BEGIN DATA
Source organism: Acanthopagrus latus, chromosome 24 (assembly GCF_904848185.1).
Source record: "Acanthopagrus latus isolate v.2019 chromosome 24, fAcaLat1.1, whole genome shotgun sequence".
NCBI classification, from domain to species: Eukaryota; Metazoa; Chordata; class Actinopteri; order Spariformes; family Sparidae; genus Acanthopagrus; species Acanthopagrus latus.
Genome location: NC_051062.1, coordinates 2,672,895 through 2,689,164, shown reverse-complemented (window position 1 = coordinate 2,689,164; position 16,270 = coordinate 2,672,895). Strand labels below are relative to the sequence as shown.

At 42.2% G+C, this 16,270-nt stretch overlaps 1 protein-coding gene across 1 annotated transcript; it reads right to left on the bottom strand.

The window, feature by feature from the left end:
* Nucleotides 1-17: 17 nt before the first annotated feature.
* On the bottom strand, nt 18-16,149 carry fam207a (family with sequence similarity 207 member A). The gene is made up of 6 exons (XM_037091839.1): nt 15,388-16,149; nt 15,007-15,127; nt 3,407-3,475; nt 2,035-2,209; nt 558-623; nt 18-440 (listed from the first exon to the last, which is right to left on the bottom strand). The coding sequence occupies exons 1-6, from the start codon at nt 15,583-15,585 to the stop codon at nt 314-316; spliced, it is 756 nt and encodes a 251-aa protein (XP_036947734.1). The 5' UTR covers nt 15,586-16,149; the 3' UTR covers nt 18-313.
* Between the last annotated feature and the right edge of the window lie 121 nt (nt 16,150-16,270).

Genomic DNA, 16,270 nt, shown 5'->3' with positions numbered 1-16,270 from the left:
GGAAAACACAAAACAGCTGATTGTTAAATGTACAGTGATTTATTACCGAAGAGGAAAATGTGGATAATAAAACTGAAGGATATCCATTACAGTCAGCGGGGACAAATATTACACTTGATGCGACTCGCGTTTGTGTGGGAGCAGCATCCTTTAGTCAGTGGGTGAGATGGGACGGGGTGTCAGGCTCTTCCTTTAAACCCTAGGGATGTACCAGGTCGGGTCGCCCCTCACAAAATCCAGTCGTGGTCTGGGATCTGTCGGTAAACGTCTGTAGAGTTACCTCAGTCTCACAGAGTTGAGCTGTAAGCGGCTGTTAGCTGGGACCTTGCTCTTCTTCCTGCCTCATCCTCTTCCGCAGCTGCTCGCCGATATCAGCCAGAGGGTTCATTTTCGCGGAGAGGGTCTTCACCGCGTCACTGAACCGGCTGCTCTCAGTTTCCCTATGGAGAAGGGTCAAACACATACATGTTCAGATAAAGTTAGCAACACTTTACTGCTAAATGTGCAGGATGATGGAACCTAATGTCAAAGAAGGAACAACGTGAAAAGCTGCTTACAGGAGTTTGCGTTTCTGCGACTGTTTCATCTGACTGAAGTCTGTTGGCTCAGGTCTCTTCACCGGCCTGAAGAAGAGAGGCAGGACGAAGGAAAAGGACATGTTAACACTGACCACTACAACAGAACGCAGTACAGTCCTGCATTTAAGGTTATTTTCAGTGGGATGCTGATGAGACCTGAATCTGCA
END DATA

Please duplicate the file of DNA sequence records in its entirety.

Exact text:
Source organism: Acanthopagrus latus, chromosome 24 (assembly GCF_904848185.1).
Source record: "Acanthopagrus latus isolate v.2019 chromosome 24, fAcaLat1.1, whole genome shotgun sequence".
NCBI classification, from domain to species: Eukaryota; Metazoa; Chordata; class Actinopteri; order Spariformes; family Sparidae; genus Acanthopagrus; species Acanthopagrus latus.
Genome location: NC_051062.1, coordinates 2,672,895 through 2,689,164, shown reverse-complemented (window position 1 = coordinate 2,689,164; position 16,270 = coordinate 2,672,895). Strand labels below are relative to the sequence as shown.

At 42.2% G+C, this 16,270-nt stretch overlaps 1 protein-coding gene across 1 annotated transcript; it reads right to left on the bottom strand.

The window, feature by feature from the left end:
* Nucleotides 1-17: 17 nt before the first annotated feature.
* On the bottom strand, nt 18-16,149 carry fam207a (family with sequence similarity 207 member A). The gene is made up of 6 exons (XM_037091839.1): nt 15,388-16,149; nt 15,007-15,127; nt 3,407-3,475; nt 2,035-2,209; nt 558-623; nt 18-440 (listed from the first exon to the last, which is right to left on the bottom strand). The coding sequence occupies exons 1-6, from the start codon at nt 15,583-15,585 to the stop codon at nt 314-316; spliced, it is 756 nt and encodes a 251-aa protein (XP_036947734.1). The 5' UTR covers nt 15,586-16,149; the 3' UTR covers nt 18-313.
* Between the last annotated feature and the right edge of the window lie 121 nt (nt 16,150-16,270).

Genomic DNA, 16,270 nt, shown 5'->3' with positions numbered 1-16,270 from the left:
GGAAAACACAAAACAGCTGATTGTTAAATGTACAGTGATTTATTACCGAAGAGGAAAATGTGGATAATAAAACTGAAGGATATCCATTACAGTCAGCGGGGACAAATATTACACTTGATGCGACTCGCGTTTGTGTGGGAGCAGCATCCTTTAGTCAGTGGGTGAGATGGGACGGGGTGTCAGGCTCTTCCTTTAAACCCTAGGGATGTACCAGGTCGGGTCGCCCCTCACAAAATCCAGTCGTGGTCTGGGATCTGTCGGTAAACGTCTGTAGAGTTACCTCAGTCTCACAGAGTTGAGCTGTAAGCGGCTGTTAGCTGGGACCTTGCTCTTCTTCCTGCCTCATCCTCTTCCGCAGCTGCTCGCCGATATCAGCCAGAGGGTTCATTTTCGCGGAGAGGGTCTTCACCGCGTCACTGAACCGGCTGCTCTCAGTTTCCCTATGGAGAAGGGTCAAACACATACATGTTCAGATAAAGTTAGCAACACTTTACTGCTAAATGTGCAGGATGATGGAACCTAATGTCAAAGAAGGAACAACGTGAAAAGCTGCTTACAGGAGTTTGCGTTTCTGCGACTGTTTCATCTGACTGAAGTCTGTTGGCTCAGGTCTCTTCACCGGCCTGAAGAAGAGAGGCAGGACGAAGGAAAAGGACATGTTAACACTGACCACTACAACAGAACGCAGTACAGTCCTGCATTTAAGGTTATTTTCAGTGGGATGCTGATGAGACCTGAATCTGCA